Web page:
5. Once com­bined get a large plate or bak­ing tray and start to make the meat­balls. Take a small lump of the mince mix­ture about the size of a cher­ry toma­to flat­ten in your hand and make a small dim­ple in the mid­dle. Put a piece of the cheese I use alter­nate moz­zarel­la and  ched­dar and put into the cen­tre of the mince mix­ture shape your meat­ball around the cheese, try to make sure cheese is com­plete­ly encased, place the meat­ball on the bak­ing tray.  Repeat until all of the mince mix­ture is used up you should still have extra cheese we will use it all in the recipe.

6. Once the meat­balls are made get a fry­ing pan and an oven ready dish or casserole pot.  Put some oil into the fry­ing pan so it is about 1cm deep.  Heat the oil until you can put a lit­tle of the mince mix­ture in and it siz­zles gen­tly.  Fry off the meat­balls until gold­en in colour, turn­ing halfway through.  We are going to bake in the oven so don’t wor­ry if not cooked all the way through.  I do this in batch­es and put straight into the casserole dish as I have done them.

7. Once meat­balls all made pour over the toma­to sauce. Sprin­kle over all the remain­ing cheese and put in oven gas mark 6, 180. For about 30 – 45 min­utes until the cheese is bub­bling and gold­en.

8. Remove from oven I like to rest them whilst I cook the pas­ta mince like all meat is bet­ter for this. Also peo­ple don’t get burnt with red hot cheese.

9. Cook spaghet­ti as per instruc­tions. I put the spaghet­ti in big dish pile on the meat­balls and sprin­kle with some pars­ley and let every­one dig in.

Rosemary Shrager’s Smoked Duck Breast Salad With A Prune Dressing

This recipe by top TV chef Rose­mary Shrager is just as deli­cious as it sounds and very straight­for­ward to try at home:

Ingre­di­ents: Serves 4

  • 200g Smoked Duck breast
  • 1 bunch water­cress
  • 1 Frisee let­tuce yel­low leaves only
  • A small hand of tar­ragon leaves
  • Roast­ed Wal­nuts rough­ly chopped


For the dress­ing

  • 1 tea­spoon red wine vine­gar
  • ½ tea­spoon Dijon mus­tard
  • 100ml Sun­flow­er oil
  • 100ml extra vir­gin olive oil
  • Juice of ½ lemon
  • 4 Cal­i­for­nia Prunes soaked in water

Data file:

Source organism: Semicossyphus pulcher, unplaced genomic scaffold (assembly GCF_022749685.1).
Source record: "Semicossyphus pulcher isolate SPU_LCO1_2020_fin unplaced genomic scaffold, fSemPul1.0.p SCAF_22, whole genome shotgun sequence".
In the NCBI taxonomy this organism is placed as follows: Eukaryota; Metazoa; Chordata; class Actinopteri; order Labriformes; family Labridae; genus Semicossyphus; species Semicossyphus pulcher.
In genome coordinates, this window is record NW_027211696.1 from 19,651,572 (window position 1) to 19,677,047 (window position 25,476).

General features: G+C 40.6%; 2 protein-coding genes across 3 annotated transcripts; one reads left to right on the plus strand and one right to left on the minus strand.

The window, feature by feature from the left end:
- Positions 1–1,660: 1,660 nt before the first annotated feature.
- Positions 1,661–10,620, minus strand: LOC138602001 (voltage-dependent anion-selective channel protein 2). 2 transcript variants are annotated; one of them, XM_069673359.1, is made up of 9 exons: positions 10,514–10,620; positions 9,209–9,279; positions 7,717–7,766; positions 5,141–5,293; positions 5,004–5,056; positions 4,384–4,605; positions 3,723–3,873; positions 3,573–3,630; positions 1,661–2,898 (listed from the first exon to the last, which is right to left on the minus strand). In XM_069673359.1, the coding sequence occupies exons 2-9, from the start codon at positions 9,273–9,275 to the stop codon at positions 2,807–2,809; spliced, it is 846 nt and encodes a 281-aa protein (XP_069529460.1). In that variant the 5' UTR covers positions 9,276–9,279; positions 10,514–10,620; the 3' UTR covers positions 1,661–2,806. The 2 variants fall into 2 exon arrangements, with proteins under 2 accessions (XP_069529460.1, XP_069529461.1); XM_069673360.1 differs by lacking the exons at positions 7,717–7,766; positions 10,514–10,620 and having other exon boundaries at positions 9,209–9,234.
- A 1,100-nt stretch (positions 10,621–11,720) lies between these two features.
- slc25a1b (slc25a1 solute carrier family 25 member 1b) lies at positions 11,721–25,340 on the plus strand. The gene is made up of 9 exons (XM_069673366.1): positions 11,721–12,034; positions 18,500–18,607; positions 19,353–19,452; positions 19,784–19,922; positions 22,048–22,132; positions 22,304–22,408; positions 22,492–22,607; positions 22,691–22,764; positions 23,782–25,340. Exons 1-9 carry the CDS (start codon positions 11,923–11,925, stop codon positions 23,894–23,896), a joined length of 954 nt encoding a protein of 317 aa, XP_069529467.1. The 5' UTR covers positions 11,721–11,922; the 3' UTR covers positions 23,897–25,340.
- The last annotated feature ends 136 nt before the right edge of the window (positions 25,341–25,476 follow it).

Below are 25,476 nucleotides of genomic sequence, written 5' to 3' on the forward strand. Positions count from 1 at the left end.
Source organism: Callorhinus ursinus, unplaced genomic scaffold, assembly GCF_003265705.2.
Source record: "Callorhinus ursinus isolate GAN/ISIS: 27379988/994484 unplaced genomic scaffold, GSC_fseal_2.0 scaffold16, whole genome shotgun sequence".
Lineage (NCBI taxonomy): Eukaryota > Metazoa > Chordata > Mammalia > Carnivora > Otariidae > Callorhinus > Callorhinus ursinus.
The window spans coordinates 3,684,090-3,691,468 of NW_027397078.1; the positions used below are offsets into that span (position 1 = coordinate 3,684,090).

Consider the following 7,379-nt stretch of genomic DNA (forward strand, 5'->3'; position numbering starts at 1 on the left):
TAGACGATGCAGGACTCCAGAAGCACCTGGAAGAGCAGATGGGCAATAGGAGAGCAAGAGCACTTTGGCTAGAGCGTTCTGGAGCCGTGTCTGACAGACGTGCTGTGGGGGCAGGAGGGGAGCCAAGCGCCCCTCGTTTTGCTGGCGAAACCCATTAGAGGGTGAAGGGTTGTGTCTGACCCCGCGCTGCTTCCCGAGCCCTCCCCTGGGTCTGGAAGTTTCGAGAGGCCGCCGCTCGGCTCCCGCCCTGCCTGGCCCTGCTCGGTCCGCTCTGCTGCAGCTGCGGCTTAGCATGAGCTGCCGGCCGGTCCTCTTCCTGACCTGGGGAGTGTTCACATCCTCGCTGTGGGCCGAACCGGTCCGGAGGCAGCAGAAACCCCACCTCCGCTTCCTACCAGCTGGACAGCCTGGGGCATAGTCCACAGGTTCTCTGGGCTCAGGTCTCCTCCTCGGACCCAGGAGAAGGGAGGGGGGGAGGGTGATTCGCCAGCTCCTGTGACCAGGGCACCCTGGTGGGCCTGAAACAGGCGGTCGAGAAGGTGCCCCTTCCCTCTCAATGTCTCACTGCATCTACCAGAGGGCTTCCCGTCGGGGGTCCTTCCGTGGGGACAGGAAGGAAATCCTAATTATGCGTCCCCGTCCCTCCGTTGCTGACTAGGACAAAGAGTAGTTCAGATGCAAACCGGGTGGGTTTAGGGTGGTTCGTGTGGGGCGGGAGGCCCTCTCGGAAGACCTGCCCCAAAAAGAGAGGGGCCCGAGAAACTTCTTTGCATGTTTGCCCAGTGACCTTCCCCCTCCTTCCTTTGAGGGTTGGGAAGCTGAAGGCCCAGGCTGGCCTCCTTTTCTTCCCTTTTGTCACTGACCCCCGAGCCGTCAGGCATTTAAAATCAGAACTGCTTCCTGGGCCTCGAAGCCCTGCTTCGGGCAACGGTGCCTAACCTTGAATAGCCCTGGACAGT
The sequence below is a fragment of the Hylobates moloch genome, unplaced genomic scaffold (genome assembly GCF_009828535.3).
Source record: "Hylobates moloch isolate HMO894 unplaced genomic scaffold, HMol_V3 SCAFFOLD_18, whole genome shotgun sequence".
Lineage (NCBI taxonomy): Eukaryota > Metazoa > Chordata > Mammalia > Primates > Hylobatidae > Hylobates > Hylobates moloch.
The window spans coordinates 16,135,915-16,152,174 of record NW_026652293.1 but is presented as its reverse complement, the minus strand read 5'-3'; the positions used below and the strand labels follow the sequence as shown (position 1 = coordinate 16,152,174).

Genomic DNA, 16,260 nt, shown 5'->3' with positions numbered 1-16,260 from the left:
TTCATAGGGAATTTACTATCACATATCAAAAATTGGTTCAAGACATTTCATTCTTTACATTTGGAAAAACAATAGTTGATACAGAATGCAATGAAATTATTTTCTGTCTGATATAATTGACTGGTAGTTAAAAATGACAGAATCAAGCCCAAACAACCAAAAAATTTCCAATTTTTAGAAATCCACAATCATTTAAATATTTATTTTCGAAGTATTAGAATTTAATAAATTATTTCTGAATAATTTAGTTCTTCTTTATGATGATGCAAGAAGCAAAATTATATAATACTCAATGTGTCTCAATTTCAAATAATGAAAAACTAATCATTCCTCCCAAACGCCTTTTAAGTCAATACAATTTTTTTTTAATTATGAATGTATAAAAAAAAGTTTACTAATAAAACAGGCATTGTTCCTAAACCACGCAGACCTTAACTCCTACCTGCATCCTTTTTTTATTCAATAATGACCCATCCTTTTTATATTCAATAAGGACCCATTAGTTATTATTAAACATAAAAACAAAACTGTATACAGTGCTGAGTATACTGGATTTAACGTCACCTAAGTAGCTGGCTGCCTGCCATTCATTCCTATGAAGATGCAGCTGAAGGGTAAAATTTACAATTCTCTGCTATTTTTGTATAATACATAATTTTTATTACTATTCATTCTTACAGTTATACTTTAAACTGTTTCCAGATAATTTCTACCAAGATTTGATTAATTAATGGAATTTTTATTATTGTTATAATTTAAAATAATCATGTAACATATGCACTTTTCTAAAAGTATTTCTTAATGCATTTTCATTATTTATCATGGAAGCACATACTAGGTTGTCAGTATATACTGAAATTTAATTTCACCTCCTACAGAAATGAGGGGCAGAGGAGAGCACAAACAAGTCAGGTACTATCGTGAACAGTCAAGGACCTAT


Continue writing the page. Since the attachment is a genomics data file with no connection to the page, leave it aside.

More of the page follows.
• Salt
  • Good pinch ground chili


First make the dress­ing, add the red wine and mus­tard into a liquiz­er and pulse to mix, now add the oils and lemon, pulse again, drain the Cal­i­for­nia Prunes reserv­ing the water, add to the oil mix with the salt and chili, and turn on until smooth. If a lit­tle thick add a drop of the prune water.


For the sal­ad, if the smoked duck is whole slice very fine­ly, wash the frisee let­tuce, I tend only to use the yel­low part only, if this is a large frizzes half is enough, if it’s a small let­tuce you will need the whole one.


You can use a plat­ter or place it on indi­vid­u­al plates. Mix the frizzes, water­cress and tar­ragon togeth­er in a bowl add a table­spoon of dress­ing mix care­ful­ly put onto the plat­ter scat­ter the smoked duck breast and wal­nuts, when ready to serve driz­zle a lit­tle dress­ing.


GBBO Candice Brown’s Chocolate Cardamom Orange Shortbread

Try this deli­cious choco­late car­do­mom orange short­bread recipe cour­tesy of Great British Bake Off Win­ner Can­dice Brown. Can­dice baked the­se at our Christ­mas Food­ies Fes­ti­val and we can assure that this recipe is heav­en­ly!


170g unsalt­ed soft­ened but­ter

245g plain flour

50g gold­en cast­er sug­ar

35g soft light brown sug­ar

pinch of salt

zest of 2 oranges

10 car­damom pods- seeds removed and crushed

50g toast­ed flaked almonds

200g Dark choco­late- Lindt orange almond intense

Icing sug­ar to sprin­kle



  1. Remove the seeds from the car­damom pods and grind down in a pestle and mor­tar. Add this to the sug­ars, and orange zest into a bowl and mash the zest into the sug­ar with the back of a spoon so the oils get into the sug­ar and you can smell the orange and car­damom.
  2. Add the soft­ened but­ter and the vanil­la to the orange sug­ar and mix until com­bined
  3. Add the flour and salt to and mix with your hands until only just com­bined- do not over work. Divide into 2
  4. Chop the dark choco­late and toast­ed almonds into small pieces and add 50g of choco­late to half the dough- mix with hands
  5. flat­ten the 2 doughs- wrap in cling film and put in the fridge for 20–30 min­utes
  6. Pre­heat oven to 180c non fan/160c fan
  7. Light­ly flour the sur­face and roll dough out to 1/2 inch thick- cut out using star and heart shaped or xmas cut­ters
  8. Place the bis­cuits onto a lined bak­ing tray with space in between each one and put in the freez­er for 10 min­utes
  9. Bake for 20-25mins- until gold­en brown- leave to cool on a cool­ing rack
  10. sprin­kle the choco­late and almond short­bread with icing sug­ar and put in a glass Kil­ner jar or in clear plas­tic wrapped up for gifts
  11. Melt the remain­ing choco­late in a Pyrex bowl over a saucepan of sim­mer­ing water- melt gen­tly
  12. Once melt­ed dip the cor­ners or sides of the plain orange short­bread into the melt­ed choco­late then sprin­kle with the remain­ing toast­ed almonds. Lay on the sil­i­cone sheet to set or place in the fridge to speed up. Once set, either wrap up the­se deli­cious treats as gifts or tuck into them your­self, we won’t tell!

Seared Cauliflower Steak served with Coconut Cream, Blistered Tomatoes and Coriander Salsa

This deli­cious meal, cour­tesy of Tess Ward, chef and author of the Naked Diet, in part­ner­ship with Panasonic’s Small Kitchen Appli­ance Range com­bi­nes the fresh­est of ingre­di­ents and spices to cre­ate a whole­some dish to tanatlise the taste­buds and give the body and mind a nutri­tion­al boost.
Prepa­ra­tion time: 5 min­utes
Cook­ing time: 30 min­utes

Serves 2

For Cau­li­flow­er Steaks: